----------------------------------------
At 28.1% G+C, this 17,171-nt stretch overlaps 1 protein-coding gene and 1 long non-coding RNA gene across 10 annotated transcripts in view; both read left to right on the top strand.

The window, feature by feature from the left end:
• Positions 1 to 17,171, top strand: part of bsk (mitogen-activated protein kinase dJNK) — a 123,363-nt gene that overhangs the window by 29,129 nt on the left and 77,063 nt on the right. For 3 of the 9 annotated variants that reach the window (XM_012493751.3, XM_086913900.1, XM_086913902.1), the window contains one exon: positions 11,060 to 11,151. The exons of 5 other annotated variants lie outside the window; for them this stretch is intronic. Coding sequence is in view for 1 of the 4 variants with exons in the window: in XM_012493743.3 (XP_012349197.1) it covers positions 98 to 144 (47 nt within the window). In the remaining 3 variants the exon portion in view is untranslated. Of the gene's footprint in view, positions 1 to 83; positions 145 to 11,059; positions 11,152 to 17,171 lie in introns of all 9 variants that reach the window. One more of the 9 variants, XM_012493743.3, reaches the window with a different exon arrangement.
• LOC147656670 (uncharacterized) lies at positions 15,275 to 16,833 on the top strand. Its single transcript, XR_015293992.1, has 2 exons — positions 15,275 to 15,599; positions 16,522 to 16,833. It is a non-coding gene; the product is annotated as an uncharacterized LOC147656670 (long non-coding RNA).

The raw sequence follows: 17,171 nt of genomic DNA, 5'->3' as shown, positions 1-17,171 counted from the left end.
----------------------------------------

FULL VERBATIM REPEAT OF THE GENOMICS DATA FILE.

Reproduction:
At 28.1% G+C, this 17,171-nt stretch overlaps 1 protein-coding gene and 1 long non-coding RNA gene across 10 annotated transcripts in view; both read left to right on the top strand.

The window, feature by feature from the left end:
• Positions 1 to 17,171, top strand: part of bsk (mitogen-activated protein kinase dJNK) — a 123,363-nt gene that overhangs the window by 29,129 nt on the left and 77,063 nt on the right. For 3 of the 9 annotated variants that reach the window (XM_012493751.3, XM_086913900.1, XM_086913902.1), the window contains one exon: positions 11,060 to 11,151. The exons of 5 other annotated variants lie outside the window; for them this stretch is intronic. Coding sequence is in view for 1 of the 4 variants with exons in the window: in XM_012493743.3 (XP_012349197.1) it covers positions 98 to 144 (47 nt within the window). In the remaining 3 variants the exon portion in view is untranslated. Of the gene's footprint in view, positions 1 to 83; positions 145 to 11,059; positions 11,152 to 17,171 lie in introns of all 9 variants that reach the window. One more of the 9 variants, XM_012493743.3, reaches the window with a different exon arrangement.
• LOC147656670 (uncharacterized) lies at positions 15,275 to 16,833 on the top strand. Its single transcript, XR_015293992.1, has 2 exons — positions 15,275 to 15,599; positions 16,522 to 16,833. It is a non-coding gene; the product is annotated as an uncharacterized LOC147656670 (long non-coding RNA).

The raw sequence follows: 17,171 nt of genomic DNA, 5'->3' as shown, positions 1-17,171 counted from the left end.